Craniotomies can result in some possible complications such as infections in the surgical site, excessive blood loss, blood clot, leakage of cerebrospinal fluid, cerebral infarct, memory problems, speech difficulty, unstable blood pressure, subdural empyema, extradural abscess, neurological impairments like seizures, paralysis, or even coma. In the USA, insured patients reported a postoperative death rate of 1.3 percent and 2.6 percent in uninsured patients after surgery for brain tumors (Gouello et al., 2014).
How Should a Patient Prepare For a Craniotomy Procedure?
Before the surgery, neurosurgeons will explain the risk and benefits of having surgery and take a brief medical history of the patient. Patients need to sign the consent form before the surgery. Later, physicians will perform various presurgical tests such as blood tests, electrocardiograms, chest X-rays, etc. to determine the condition of the patient. Patients need to avoid taking non-steroidal anti-inflammatory medicines (ibuprofen, naproxen, etc.) and blood thinners (Coumadin, aspirin, Plavix, etc.) 7 days before surgery.
How Does a Neurosurgeon perform a Craniotomy?
Craniotomies require a professional medical team lead by a neurosurgeon to successfully perform. During the procedure:
- The patient will lie on the operation table and the anesthesiologists will administer general anesthesia to help them fall asleep throughout the operation.
- Neurosurgeons will make a 1/4-inch skin incision in the targeted area of head.
- After lifting and folding the skin and muscles, the neurosurgeon will drill the skull to make a burr hole. This will ultimately help the neurosurgeon to expose the brain.
- Later, neurosurgeons will correct the problems inside the brain and reattach the bone flap using plates, sutures, or wires.
- The neurosurgeon will suture the skin incision back together to end the operation.
What Does Recovery From a Craniotomy Look Like?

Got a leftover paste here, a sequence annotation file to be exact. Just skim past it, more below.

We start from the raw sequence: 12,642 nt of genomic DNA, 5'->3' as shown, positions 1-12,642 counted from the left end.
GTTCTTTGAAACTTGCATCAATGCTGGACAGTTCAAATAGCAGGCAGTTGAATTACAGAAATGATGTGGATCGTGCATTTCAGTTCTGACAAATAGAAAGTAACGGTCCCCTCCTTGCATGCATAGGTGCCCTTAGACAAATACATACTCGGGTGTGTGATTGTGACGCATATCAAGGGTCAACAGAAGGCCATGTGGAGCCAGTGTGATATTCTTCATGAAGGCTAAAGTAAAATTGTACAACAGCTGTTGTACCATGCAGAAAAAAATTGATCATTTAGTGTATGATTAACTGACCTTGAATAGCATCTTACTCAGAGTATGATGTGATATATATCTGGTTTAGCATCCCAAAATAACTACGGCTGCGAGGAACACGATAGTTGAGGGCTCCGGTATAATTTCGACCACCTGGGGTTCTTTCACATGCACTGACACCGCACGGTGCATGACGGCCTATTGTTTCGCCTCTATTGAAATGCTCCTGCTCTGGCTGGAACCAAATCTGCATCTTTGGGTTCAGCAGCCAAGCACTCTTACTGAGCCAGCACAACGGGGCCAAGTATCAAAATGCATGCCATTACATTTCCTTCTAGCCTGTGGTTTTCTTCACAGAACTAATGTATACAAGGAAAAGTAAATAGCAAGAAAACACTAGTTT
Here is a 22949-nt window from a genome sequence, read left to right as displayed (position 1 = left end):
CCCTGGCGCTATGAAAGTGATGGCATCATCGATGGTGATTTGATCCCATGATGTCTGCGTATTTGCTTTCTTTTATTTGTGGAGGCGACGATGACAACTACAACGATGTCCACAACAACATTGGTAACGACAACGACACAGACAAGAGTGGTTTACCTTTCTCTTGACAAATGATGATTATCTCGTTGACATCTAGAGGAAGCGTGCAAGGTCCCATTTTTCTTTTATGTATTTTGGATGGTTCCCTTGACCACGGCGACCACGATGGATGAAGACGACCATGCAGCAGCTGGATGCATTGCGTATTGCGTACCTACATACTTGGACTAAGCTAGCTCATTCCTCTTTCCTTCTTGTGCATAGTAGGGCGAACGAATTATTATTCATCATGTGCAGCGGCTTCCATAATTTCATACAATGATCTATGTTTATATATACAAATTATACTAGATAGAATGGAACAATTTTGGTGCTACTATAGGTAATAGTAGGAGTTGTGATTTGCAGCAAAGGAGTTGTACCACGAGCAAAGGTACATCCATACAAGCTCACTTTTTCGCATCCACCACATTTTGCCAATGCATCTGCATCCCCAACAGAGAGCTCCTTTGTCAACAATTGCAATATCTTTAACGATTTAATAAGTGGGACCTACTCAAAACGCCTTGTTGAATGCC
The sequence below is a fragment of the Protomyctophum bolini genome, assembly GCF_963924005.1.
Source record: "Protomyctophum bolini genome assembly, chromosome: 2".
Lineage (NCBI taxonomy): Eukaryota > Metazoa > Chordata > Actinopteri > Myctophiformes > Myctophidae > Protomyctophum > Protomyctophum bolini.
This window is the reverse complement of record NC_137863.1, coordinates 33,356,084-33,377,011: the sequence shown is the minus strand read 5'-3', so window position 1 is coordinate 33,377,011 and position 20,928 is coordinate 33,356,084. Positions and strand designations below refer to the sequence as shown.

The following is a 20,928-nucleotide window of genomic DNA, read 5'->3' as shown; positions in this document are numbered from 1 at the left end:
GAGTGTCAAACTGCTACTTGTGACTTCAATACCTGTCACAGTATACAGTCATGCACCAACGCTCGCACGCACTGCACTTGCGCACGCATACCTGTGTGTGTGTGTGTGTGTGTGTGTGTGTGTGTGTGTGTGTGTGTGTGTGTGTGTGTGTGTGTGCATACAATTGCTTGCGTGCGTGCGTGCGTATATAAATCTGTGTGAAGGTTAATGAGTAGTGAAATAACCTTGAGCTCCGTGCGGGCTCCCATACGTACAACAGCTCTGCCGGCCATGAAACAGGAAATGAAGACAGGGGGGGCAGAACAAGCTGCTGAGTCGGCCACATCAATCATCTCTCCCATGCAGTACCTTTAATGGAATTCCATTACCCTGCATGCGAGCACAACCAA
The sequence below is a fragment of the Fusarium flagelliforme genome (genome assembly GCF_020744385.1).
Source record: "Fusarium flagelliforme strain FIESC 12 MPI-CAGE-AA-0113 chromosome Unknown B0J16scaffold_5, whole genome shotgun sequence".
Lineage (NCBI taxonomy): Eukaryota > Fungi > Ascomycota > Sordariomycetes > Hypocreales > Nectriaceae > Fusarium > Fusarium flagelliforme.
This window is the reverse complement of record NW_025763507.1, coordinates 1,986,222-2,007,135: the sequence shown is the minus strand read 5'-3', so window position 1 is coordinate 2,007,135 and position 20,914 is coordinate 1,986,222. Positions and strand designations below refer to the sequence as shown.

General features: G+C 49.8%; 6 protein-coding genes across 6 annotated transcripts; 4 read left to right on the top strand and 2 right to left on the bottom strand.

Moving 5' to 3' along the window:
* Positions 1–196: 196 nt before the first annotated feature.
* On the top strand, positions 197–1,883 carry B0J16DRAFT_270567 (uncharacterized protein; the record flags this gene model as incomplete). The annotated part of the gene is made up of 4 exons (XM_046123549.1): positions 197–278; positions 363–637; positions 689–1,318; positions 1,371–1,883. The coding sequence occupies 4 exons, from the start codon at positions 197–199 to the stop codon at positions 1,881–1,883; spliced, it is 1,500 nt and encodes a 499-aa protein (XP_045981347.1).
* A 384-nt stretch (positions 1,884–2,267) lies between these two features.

The length of time to recuperate from a craniotomy varies from person to person. Nurses need to check every patient’s vital signs after they awaken from anesthesia. Following surgery, each patient needs to attend follow-up visits for 10 to 14 days. Depending on the patient’s health, recovery might take anywhere from one to four weeks. It may take up to 8 weeks for the patient to fully recover. For any post-operative questions or concerns, please contact us.
If You are in need of a Fort Worth Neurosurgeon, Contact Longhorn Brain & Spine Immediately To Get a Consultation.
Gouello, G., Hamel, O., Asehnoune, K., Bord, E., Robert, R., & Buffenoir, K. (2014). Study of the Long-Term Results of Decompressive Craniectomy after Severe Traumatic Brain Injury Based on a Series of 60 Consecutive Cases. 2014.
Horsfall, H. L., Mohan, M., Devi, B. I., Adeleye, A. O., Shukla, D. P., Bhat, D., … Khan, T. (2020). Hinge / floating craniotomy as an alternative technique for cerebral decompression : a scoping review. 1493–1507.
Jiménez-Martínez, E., Cuervo, G., Hornero, A., Ciercoles, P., Gabarrós, A., Cabellos, C., … Pujol, M. (2019). Risk factors for surgical site infection after craniotomy: A prospective cohort study. Antimicrobial Resistance and Infection Control, 8(1), 4–11. https://doi.org/10.1186/s13756-019-0525-3
Stevanovic, A., Rossaint, R., Veldeman, M., & Bilotta, F. (2016). Anaesthesia Management for Awake Craniotomy : Systematic Review and Meta- Analysis. 12–23. https://doi.org/10.1371/journal.pone.0156448
Zhang, K., & Gelb, A. W. (2018). Colombian Journal of Anesthesiology Awake craniotomy : indications , bene fi ts , and techniques Craneotomía en el paciente despierto : Indicaciones ,. 46, 46–51.